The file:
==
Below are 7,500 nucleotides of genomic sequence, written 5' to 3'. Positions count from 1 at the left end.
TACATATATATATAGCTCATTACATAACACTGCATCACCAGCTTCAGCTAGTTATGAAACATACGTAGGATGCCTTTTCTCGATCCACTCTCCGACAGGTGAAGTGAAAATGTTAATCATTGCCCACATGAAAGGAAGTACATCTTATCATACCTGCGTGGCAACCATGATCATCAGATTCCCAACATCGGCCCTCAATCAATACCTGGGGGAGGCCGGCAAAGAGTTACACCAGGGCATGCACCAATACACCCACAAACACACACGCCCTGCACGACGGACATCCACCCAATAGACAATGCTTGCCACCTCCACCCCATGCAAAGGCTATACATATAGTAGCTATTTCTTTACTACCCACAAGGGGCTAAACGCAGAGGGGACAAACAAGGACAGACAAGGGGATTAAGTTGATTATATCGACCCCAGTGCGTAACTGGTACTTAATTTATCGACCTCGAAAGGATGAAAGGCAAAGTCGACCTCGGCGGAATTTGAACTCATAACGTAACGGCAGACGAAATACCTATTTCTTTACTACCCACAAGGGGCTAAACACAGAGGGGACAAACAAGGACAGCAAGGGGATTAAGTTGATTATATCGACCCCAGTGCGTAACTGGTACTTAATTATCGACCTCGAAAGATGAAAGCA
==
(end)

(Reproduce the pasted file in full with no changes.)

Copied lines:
Below are 7,500 nucleotides of genomic sequence, written 5' to 3'. Positions count from 1 at the left end.
TACATATATATATAGCTCATTACATAACACTGCATCACCAGCTTCAGCTAGTTATGAAACATACGTAGGATGCCTTTTCTCGATCCACTCTCCGACAGGTGAAGTGAAAATGTTAATCATTGCCCACATGAAAGGAAGTACATCTTATCATACCTGCGTGGCAACCATGATCATCAGATTCCCAACATCGGCCCTCAATCAATACCTGGGGGAGGCCGGCAAAGAGTTACACCAGGGCATGCACCAATACACCCACAAACACACACGCCCTGCACGACGGACATCCACCCAATAGACAATGCTTGCCACCTCCACCCCATGCAAAGGCTATACATATAGTAGCTATTTCTTTACTACCCACAAGGGGCTAAACGCAGAGGGGACAAACAAGGACAGACAAGGGGATTAAGTTGATTATATCGACCCCAGTGCGTAACTGGTACTTAATTTATCGACCTCGAAAGGATGAAAGGCAAAGTCGACCTCGGCGGAATTTGAACTCATAACGTAACGGCAGACGAAATACCTATTTCTTTACTACCCACAAGGGGCTAAACACAGAGGGGACAAACAAGGACAGCAAGGGGATTAAGTTGATTATATCGACCCCAGTGCGTAACTGGTACTTAATTATCGACCTCGAAAGATGAAAGCA